Republican State Senate Candidate Frank Addivinola Interview, Part 2

Frank Addivinola, Jr.
Frank Addivinola, Jr.

This is the second part of an interview series with the Republican candidate for State Senate, Frank Addivinola, Jr. who is running against Democratic incumbent State Senator Anthony Petruccelli for the First Suffolk Middlesex District. In addition to the North End, the district includes Beacon Hill, Cambridge, East Boston, Revere and Winthrop.

Read Part 1 of my interview with Frank Addivinola, Jr. and the interview series with Sen. Petruccelli: Part 1, Part 2, Part 3.

In this second part of the series, Frank Addivinola, Jr. talks about healthcare and education on the state and local level. He then turns to neighborhood issues including hazardous material truck routing, LNG tankers, trash, Green Tickets and the question of alcohol licenses and commerce in the North End.

Many small business owners say that healthcare costs are their largest deterrent to hiring. How would you change the healthcare system in Massachusetts?

Well, Matt, I don’t think we can understate the importance of healthcare costs. They are a substantial burden for businesses and individuals. The healthcare costs in Massachusetts have been skyrocketing as they have throughout the country. There are a series of reforms that could be implemented to address the increase in healthcare costs. Such reforms have been introduced in the State Senate, where I am seeking office, but they were rejected by the Democratic majority.

What are the healthcare reform measures that you would support?

These include removing prescription drug coverage as part of mandated healthcare and lowering medical malpractice premiums. We can enter into participation within the Medicaid managed care system and this could save the state $150 to $200 million per year.

We also need to look at some parts of the system in Massachusetts, the Connector, for example. While an excellent service for those that are disadvantaged, forcing all individuals into that system raises the costs for healthcare services.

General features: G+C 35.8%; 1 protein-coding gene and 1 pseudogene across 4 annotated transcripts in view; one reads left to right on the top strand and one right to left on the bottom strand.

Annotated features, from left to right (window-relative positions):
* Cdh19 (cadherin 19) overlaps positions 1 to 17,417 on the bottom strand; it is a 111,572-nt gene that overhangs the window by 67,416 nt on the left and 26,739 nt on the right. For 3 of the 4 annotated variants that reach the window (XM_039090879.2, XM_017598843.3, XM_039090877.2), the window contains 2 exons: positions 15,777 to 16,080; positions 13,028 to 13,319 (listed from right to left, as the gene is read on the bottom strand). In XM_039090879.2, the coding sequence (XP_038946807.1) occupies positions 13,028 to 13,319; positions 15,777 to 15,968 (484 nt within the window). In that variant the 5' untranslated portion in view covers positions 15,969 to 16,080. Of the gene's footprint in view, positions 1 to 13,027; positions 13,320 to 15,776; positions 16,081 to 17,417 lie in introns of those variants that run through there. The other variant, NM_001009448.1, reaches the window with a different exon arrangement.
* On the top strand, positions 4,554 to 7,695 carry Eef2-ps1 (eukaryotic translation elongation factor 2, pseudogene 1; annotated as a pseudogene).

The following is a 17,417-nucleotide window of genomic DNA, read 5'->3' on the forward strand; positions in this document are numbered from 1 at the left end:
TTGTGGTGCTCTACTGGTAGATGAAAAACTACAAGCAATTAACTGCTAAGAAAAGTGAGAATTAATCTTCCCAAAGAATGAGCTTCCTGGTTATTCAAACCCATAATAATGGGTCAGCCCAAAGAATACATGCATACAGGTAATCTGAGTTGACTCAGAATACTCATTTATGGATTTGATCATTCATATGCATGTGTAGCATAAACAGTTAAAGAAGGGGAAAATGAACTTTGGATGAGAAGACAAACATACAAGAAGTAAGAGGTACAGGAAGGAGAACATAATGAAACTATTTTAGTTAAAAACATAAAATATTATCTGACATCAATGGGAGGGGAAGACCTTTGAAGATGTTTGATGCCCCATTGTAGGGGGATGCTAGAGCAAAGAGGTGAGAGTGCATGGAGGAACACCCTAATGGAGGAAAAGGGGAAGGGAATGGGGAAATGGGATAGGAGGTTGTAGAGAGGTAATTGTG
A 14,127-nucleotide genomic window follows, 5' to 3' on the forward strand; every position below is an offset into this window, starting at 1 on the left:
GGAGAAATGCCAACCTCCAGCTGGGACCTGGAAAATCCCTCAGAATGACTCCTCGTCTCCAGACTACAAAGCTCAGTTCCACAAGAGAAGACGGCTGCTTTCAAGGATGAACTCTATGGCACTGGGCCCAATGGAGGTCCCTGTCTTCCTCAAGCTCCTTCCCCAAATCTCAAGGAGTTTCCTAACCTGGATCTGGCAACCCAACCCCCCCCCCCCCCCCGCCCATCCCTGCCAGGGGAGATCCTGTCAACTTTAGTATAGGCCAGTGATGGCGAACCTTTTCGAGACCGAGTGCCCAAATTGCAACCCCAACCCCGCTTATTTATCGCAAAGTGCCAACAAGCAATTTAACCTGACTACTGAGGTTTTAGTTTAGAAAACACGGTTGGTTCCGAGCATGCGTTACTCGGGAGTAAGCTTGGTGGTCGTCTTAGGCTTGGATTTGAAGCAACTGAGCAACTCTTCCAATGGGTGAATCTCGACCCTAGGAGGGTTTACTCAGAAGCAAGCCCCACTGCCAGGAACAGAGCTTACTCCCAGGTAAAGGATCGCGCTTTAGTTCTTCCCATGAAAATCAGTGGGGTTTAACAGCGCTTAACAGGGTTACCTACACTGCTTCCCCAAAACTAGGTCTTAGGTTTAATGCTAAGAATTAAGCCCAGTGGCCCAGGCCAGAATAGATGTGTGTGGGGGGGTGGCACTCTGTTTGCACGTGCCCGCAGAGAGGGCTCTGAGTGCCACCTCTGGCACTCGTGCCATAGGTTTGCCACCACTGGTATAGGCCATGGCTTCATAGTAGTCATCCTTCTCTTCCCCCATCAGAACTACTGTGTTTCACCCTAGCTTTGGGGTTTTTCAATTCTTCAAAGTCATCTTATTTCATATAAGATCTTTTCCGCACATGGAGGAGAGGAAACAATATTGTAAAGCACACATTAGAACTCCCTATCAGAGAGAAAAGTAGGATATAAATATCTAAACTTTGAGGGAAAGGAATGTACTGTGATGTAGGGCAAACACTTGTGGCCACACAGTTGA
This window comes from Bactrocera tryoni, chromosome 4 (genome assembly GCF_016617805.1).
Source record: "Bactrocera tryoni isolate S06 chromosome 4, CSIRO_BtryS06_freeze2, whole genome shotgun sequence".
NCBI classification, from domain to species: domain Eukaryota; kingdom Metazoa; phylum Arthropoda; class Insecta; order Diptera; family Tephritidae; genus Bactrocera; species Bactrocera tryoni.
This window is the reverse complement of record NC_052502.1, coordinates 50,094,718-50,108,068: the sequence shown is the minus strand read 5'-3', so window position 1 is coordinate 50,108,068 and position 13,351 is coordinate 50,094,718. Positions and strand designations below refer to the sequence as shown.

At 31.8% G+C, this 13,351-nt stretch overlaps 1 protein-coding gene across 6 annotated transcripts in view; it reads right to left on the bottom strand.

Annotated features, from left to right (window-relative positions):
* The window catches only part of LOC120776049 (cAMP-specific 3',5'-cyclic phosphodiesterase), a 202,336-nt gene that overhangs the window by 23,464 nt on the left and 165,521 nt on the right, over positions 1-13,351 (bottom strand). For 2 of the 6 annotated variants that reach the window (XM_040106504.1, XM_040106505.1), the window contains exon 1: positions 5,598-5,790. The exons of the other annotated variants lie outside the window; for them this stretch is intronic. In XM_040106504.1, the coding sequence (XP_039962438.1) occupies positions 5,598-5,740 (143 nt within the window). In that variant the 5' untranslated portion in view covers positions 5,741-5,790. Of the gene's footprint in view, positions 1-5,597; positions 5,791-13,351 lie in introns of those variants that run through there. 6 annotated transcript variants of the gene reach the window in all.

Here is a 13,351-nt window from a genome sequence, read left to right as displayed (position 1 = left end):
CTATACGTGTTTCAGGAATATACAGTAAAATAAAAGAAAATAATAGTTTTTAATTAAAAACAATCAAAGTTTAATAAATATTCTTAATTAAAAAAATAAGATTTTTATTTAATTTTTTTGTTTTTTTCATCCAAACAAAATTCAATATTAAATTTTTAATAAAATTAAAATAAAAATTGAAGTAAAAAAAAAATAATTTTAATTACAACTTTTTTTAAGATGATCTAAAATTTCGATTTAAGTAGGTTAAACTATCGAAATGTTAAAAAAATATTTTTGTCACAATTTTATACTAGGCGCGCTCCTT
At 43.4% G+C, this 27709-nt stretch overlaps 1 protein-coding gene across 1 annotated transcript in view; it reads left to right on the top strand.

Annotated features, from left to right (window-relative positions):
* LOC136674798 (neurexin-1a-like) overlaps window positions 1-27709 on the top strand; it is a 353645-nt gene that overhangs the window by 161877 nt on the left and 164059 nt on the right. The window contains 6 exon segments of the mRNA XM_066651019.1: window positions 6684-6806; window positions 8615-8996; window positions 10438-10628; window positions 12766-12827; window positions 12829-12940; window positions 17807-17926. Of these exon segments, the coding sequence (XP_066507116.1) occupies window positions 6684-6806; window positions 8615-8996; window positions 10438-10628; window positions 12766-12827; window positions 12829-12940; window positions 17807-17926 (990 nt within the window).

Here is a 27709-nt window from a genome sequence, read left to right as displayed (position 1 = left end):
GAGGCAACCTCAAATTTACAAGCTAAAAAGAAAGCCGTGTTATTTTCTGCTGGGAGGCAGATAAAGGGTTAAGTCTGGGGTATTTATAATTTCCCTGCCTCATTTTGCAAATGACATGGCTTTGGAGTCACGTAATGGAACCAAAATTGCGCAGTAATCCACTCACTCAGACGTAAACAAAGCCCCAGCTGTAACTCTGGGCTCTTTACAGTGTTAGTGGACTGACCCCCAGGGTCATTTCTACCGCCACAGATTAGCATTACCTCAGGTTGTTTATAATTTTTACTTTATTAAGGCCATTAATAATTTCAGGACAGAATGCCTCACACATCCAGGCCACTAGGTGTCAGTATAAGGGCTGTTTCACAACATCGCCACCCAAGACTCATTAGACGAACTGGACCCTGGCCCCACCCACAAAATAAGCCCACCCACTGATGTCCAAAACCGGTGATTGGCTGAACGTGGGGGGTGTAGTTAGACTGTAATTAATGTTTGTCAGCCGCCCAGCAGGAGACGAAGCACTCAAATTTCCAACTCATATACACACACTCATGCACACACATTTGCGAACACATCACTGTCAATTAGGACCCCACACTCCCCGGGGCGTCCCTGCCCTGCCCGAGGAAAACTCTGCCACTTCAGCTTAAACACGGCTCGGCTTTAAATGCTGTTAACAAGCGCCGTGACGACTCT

When individuals show up at the emergency room for routine services, the costs are much higher than if they had scheduled a visit with their primary care physician. Too many consumers use the emergency room for convenience for services that are not time-sensitive. There is currently a 52 day wait to see a primary care physician.

Although we have 98% of all citizens with healthcare coverage in the Commonwealth, the 52-day wait has made the system ineffective. The State has addressed the issue of accessibility, but not the issue of cost.

I can speak about this subject because I concentrated my advanced law studies on healthcare. I currently teach classes that discuss these issues regarding how to effectively deliver services in the healthcare system. As a legislator, you must have a balanced viewpoint.

Turning to education, I use the Eliot School as an example for Boston Public Schools given the turnaround there. How would you improve the public education system?  Do you support charter schools?

I am personally a big proponent of a quality public education. I feel it is the government’s responsibility to provide the highest quality of education to our children. I am disappointed that Massachusetts has decided to abolish the MCAS standards that had made our students achieve some of the highest results in the country. I think this was done for financial reasons for a budget supplementation and I don’t feel that was a good decision. In the past, I have worked with aspiring teachers and training them to administer the MCAS.

As far as the local schools are concerned, I don’t think the teachers union should be dictating the standards to the citizens or the themes of what should be delivered in the schools.

Charter schools are an excellent idea because they provide an aspiration for schools to become as effective as possible to deliver a higher quality of education to children. I don’t feel we should be inhibiting schools to compete for students when they provide the best teaching curriculum for effective learning.

Many residents of the North End and the downtown neighborhoods are advocating for a downtown school. Would you support that?

I would support that we have access for students to go to their choice of schools. It is an unfortunate approach when we try to fortify those schools that are less effective in teaching children. We should reward those schools that are doing the best job teaching students and facilitating the learning process. We should have schools become competitors to deliver quality education. We should not restrict parents to send their children just to the local school when that school may not be delivering the quality that would be optimal for the children.

Trucks carrying hazardous materials are a concern in the North End as these trucks cut-through using our neighborhood streets. How do you believe these trucks should be routed?